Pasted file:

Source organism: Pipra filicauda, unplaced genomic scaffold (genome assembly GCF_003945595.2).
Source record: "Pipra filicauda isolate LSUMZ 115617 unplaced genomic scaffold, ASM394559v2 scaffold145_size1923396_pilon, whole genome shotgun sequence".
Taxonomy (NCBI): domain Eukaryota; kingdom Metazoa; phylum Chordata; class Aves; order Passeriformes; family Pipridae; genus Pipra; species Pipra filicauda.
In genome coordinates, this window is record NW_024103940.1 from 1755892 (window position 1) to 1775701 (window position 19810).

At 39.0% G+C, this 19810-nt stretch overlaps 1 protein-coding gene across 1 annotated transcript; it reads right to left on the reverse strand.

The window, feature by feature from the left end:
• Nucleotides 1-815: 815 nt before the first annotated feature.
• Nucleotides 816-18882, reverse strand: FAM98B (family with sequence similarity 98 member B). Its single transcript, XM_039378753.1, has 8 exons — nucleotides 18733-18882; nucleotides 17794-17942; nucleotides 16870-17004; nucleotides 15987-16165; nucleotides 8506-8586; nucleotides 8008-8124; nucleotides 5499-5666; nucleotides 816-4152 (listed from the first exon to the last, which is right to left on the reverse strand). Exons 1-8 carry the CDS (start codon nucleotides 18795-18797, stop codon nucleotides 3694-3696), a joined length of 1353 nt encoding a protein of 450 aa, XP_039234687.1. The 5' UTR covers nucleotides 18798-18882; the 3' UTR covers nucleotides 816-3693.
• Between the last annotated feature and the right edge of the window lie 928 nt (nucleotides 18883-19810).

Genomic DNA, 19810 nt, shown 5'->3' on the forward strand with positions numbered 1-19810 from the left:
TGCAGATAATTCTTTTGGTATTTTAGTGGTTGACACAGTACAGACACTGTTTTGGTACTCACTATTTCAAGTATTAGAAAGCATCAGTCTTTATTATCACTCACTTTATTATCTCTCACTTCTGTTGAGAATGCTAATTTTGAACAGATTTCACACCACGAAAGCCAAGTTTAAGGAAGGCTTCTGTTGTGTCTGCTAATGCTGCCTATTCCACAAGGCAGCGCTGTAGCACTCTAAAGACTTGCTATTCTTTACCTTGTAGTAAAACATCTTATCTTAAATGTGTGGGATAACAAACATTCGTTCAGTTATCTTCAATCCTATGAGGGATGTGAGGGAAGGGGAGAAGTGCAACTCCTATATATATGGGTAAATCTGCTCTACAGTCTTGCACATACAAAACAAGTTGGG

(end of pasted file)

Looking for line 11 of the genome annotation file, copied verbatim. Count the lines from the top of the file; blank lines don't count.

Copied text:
TGCAGATAATTCTTTTGGTATTTTAGTGGTTGACACAGTACAGACACTGTTTTGGTACTCACTATTTCAAGTATTAGAAAGCATCAGTCTTTATTATCACTCACTTTATTATCTCTCACTTCTGTTGAGAATGCTAATTTTGAACAGATTTCACACCACGAAAGCCAAGTTTAAGGAAGGCTTCTGTTGTGTCTGCTAATGCTGCCTATTCCACAAGGCAGCGCTGTAGCACTCTAAAGACTTGCTATTCTTTACCTTGTAGTAAAACATCTTATCTTAAATGTGTGGGATAACAAACATTCGTTCAGTTATCTTCAATCCTATGAGGGATGTGAGGGAAGGGGAGAAGTGCAACTCCTATATATATGGGTAAATCTGCTCTACAGTCTTGCACATACAAAACAAGTTGGG